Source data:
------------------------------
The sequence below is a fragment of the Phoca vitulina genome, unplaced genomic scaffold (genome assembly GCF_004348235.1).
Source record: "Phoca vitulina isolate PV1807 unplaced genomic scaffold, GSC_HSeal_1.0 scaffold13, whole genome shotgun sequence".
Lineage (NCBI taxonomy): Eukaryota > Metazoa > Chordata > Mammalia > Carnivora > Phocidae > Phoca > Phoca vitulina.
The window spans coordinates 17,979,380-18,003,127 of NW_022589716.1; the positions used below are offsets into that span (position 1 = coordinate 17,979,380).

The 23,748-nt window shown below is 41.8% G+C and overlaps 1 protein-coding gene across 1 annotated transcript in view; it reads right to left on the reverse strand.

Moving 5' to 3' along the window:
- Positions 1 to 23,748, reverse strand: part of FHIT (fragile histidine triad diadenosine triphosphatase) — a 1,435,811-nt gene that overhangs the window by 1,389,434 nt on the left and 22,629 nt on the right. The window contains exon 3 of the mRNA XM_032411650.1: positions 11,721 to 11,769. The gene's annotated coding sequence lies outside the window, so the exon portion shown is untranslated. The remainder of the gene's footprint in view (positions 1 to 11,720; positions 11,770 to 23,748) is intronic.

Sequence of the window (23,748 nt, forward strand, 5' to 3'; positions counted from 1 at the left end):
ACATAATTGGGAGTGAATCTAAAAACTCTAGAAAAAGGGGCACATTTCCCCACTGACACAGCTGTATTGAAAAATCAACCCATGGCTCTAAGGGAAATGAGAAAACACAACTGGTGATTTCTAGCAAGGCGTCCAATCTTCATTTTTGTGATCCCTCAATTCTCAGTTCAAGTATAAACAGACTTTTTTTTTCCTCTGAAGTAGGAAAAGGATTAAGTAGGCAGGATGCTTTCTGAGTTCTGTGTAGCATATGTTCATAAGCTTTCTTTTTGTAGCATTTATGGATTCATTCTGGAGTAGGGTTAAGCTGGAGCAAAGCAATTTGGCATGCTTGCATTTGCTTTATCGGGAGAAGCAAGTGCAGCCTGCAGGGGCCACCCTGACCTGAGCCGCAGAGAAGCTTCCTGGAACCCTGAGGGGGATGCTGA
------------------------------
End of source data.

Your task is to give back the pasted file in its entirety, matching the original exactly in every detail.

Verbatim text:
The sequence below is a fragment of the Phoca vitulina genome, unplaced genomic scaffold (genome assembly GCF_004348235.1).
Source record: "Phoca vitulina isolate PV1807 unplaced genomic scaffold, GSC_HSeal_1.0 scaffold13, whole genome shotgun sequence".
Lineage (NCBI taxonomy): Eukaryota > Metazoa > Chordata > Mammalia > Carnivora > Phocidae > Phoca > Phoca vitulina.
The window spans coordinates 17,979,380-18,003,127 of NW_022589716.1; the positions used below are offsets into that span (position 1 = coordinate 17,979,380).

The 23,748-nt window shown below is 41.8% G+C and overlaps 1 protein-coding gene across 1 annotated transcript in view; it reads right to left on the reverse strand.

Moving 5' to 3' along the window:
- Positions 1 to 23,748, reverse strand: part of FHIT (fragile histidine triad diadenosine triphosphatase) — a 1,435,811-nt gene that overhangs the window by 1,389,434 nt on the left and 22,629 nt on the right. The window contains exon 3 of the mRNA XM_032411650.1: positions 11,721 to 11,769. The gene's annotated coding sequence lies outside the window, so the exon portion shown is untranslated. The remainder of the gene's footprint in view (positions 1 to 11,720; positions 11,770 to 23,748) is intronic.

Sequence of the window (23,748 nt, forward strand, 5' to 3'; positions counted from 1 at the left end):
ACATAATTGGGAGTGAATCTAAAAACTCTAGAAAAAGGGGCACATTTCCCCACTGACACAGCTGTATTGAAAAATCAACCCATGGCTCTAAGGGAAATGAGAAAACACAACTGGTGATTTCTAGCAAGGCGTCCAATCTTCATTTTTGTGATCCCTCAATTCTCAGTTCAAGTATAAACAGACTTTTTTTTTCCTCTGAAGTAGGAAAAGGATTAAGTAGGCAGGATGCTTTCTGAGTTCTGTGTAGCATATGTTCATAAGCTTTCTTTTTGTAGCATTTATGGATTCATTCTGGAGTAGGGTTAAGCTGGAGCAAAGCAATTTGGCATGCTTGCATTTGCTTTATCGGGAGAAGCAAGTGCAGCCTGCAGGGGCCACCCTGACCTGAGCCGCAGAGAAGCTTCCTGGAACCCTGAGGGGGATGCTGA